Webinar: Updates on Legislation Affecting Manufacturers

Date August 17, 2022

Highlights from the August 17, 2022, webinar hosted by James Dascenzo, CPA, Principal, and National Director of HBK Manufacturing Solutions, and Nicholas Demetrious, CPA, MBA, Principal, HBK Tax Advisory Group

The events of recent years relative to the pandemic have heightened the need to increase chip production in the U.S. U.S. share is currently 12 percent, down from 37 percent in 1990. China wants to control space by 2030. Most advanced chips are made in Taiwan. The CHIPS + Science Act, signed into law on August 9, commits $280 billion, much of which is not appropriated, to bolstering chip production in the U.S.

The bill had bipartisan support in the House and also in the Senate, indicating politicians on both sides of the aisle recognized the need to step up efforts for on-shoring chip production.

The CHIPS Act and Inflation Reduction Act complement each other. How politics and business go together is an interesting study.


Chips for America Fund; creates incentives to produce semiconductors. Total of $52.7 billion, $39 billion of which is set aside for incentive programs to promote manufacturing. $37 billion for assistance for construction and expansion of semiconductor fabrication facilities.

  • $2 billion for chips used in automotive and defense systems
  • $11 billion for semiconductor manufacturing research and workforce development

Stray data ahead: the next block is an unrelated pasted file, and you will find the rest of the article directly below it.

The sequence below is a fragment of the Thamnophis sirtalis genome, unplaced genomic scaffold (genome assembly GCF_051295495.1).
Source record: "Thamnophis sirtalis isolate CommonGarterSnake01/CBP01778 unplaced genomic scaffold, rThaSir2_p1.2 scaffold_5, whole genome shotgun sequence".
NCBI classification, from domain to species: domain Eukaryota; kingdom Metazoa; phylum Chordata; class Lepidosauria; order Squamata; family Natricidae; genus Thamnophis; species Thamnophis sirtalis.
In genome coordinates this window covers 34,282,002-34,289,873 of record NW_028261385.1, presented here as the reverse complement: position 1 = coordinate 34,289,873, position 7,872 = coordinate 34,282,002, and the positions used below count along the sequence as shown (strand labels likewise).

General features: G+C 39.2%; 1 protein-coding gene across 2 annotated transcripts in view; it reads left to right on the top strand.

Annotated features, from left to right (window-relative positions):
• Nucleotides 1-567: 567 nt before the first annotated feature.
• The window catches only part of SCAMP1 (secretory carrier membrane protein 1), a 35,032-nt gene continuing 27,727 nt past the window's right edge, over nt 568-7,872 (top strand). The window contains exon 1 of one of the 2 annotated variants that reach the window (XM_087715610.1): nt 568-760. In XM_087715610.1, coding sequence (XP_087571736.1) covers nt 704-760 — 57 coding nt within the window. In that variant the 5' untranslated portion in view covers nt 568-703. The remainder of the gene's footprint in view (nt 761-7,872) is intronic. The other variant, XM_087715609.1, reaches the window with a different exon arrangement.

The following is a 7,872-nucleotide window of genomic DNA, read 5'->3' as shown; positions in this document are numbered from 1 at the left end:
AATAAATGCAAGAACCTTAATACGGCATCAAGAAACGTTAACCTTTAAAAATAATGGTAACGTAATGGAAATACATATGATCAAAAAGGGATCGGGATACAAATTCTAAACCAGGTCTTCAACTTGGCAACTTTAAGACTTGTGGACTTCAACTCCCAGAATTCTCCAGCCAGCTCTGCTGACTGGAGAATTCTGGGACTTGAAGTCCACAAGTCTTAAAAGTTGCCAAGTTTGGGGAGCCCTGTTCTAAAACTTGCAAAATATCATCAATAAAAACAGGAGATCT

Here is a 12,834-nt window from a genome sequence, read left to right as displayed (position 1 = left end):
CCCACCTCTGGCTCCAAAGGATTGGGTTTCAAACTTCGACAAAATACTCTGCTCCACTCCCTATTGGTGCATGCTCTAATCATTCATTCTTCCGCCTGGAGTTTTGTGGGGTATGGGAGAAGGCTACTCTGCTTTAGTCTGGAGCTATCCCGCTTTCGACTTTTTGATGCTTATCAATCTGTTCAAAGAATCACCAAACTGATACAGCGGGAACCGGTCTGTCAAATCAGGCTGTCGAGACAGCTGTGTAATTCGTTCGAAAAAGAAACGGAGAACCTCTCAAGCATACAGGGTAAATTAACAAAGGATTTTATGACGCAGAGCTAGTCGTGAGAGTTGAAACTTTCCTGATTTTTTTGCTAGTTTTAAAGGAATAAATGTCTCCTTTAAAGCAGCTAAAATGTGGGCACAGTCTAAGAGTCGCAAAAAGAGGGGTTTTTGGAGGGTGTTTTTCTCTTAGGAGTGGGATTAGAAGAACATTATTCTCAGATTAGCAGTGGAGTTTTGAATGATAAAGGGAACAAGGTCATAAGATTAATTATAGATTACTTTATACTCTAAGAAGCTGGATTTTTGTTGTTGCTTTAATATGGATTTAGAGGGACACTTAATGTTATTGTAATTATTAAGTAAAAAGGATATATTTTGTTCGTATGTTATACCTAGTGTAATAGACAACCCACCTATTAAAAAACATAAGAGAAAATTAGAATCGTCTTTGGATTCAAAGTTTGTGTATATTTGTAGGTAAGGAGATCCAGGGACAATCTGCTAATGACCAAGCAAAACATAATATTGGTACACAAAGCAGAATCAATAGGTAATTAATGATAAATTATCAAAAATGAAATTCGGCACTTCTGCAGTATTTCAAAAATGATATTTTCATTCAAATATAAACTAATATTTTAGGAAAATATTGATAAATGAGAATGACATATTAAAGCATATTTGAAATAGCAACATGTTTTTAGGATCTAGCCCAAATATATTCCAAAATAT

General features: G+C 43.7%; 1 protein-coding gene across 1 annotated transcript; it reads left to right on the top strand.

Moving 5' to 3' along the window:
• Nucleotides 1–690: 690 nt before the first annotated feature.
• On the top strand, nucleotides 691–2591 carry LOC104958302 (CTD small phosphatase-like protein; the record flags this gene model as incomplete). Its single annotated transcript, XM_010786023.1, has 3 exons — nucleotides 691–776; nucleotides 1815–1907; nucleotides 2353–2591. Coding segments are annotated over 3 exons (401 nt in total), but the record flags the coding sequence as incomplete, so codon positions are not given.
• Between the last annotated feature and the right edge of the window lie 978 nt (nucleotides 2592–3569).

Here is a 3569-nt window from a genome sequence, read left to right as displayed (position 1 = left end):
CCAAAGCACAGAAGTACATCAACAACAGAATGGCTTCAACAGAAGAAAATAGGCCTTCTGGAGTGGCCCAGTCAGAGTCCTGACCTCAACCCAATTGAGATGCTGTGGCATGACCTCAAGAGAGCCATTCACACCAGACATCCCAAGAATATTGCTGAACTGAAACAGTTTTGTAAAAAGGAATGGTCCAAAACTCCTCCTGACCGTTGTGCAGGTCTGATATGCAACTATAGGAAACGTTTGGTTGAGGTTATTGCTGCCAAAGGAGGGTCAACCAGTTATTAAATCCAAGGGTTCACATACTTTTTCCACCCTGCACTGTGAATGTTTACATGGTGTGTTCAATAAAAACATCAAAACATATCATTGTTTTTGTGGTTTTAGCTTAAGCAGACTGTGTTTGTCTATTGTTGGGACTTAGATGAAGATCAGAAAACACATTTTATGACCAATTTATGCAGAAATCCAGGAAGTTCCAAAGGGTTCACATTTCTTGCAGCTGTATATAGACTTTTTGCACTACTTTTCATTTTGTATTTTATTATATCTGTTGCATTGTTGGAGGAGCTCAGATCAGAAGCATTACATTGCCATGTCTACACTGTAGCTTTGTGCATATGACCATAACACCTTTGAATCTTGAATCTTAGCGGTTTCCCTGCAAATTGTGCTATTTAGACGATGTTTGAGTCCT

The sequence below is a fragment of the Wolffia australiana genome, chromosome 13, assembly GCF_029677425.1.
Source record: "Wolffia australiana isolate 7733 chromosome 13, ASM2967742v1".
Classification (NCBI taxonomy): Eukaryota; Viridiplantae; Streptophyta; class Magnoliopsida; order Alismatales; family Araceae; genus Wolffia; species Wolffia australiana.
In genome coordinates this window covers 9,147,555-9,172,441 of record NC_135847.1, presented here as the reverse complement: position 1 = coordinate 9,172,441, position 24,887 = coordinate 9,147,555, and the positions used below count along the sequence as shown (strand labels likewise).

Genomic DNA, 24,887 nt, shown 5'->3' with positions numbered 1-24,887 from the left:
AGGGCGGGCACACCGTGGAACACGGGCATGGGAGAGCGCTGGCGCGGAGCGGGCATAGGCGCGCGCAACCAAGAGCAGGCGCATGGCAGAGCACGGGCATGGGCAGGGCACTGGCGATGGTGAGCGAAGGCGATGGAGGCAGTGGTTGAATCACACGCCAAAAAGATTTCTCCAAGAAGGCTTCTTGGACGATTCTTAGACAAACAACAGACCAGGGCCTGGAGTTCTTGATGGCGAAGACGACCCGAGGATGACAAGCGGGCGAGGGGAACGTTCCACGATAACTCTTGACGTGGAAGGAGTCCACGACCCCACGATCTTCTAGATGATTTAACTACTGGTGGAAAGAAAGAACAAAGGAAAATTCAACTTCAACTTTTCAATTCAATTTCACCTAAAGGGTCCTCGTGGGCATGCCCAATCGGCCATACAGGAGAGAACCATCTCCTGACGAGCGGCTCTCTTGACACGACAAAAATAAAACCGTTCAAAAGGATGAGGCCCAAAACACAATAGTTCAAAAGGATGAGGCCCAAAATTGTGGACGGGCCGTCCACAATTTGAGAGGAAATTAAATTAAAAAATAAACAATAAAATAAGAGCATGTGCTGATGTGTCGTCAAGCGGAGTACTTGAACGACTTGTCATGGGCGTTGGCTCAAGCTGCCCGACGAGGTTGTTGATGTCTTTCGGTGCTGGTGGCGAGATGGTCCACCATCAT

• $2 billion for CHIPS for America Defense Fund
  • Plus:

  • $1.5 billion dedicated to a public wireless supply chain innovation fund to spur movement to open-architecture, software-based wireless technology. Designed to promote 5G networks throughout the U.S.
  • The biggest chunk of $200 billion is designated to support R&D in advance and emerging technologies. Much of the money will go to the National Science Foundation to increase research. The U.S. Energy Department’s Office of Science will receive up to $50 billion to enhance a series of programs focused on clean energy, nuclear physics and high-intensive lasers as they relate to semiconductor manufacturing. Also, the bill will establish 20 regional technology hubs to create more chip manufacturing employment.

    The bill also includes money for NASA for research that will lead to bringing Americans to Mars and put the first woman and first person of color on the Moon.

    The advance manufacturing investment credit: a 25% tax credit on qualifying investments or tangible property

  • Must be integral to the operation of an advanced manufacturing facility.
  • Must be constructed, reconstructed, or erected by the taxpayer.
  • Used for building and structural components, not for office, administrative or other functions unrelated to manufacturing. Demonstrating that will require a cost segregation study.
  • Can be used as a payment against tax for the year of the credit.
  • Subject to recapture but recapture amounts drop by 20% per year.
  • Reduces the basis of the property by the amount of the credit.
  • CHIPS Act investments should free us from exposure to Chinese supply chain issues and restore manufacturing jobs in U.S., including 3,000 new jobs with Intel in Ohio. That and spinoff businesses and employment combine for a potential boon to Ohio’s economy and other Midwest states. Likely to take three to five years to build Intel plant and get it running. South Korea will spend 450 billion and China will invest $1 trillion in semiconductor production over the next ten years. These investments will improve our viability in this very important industry.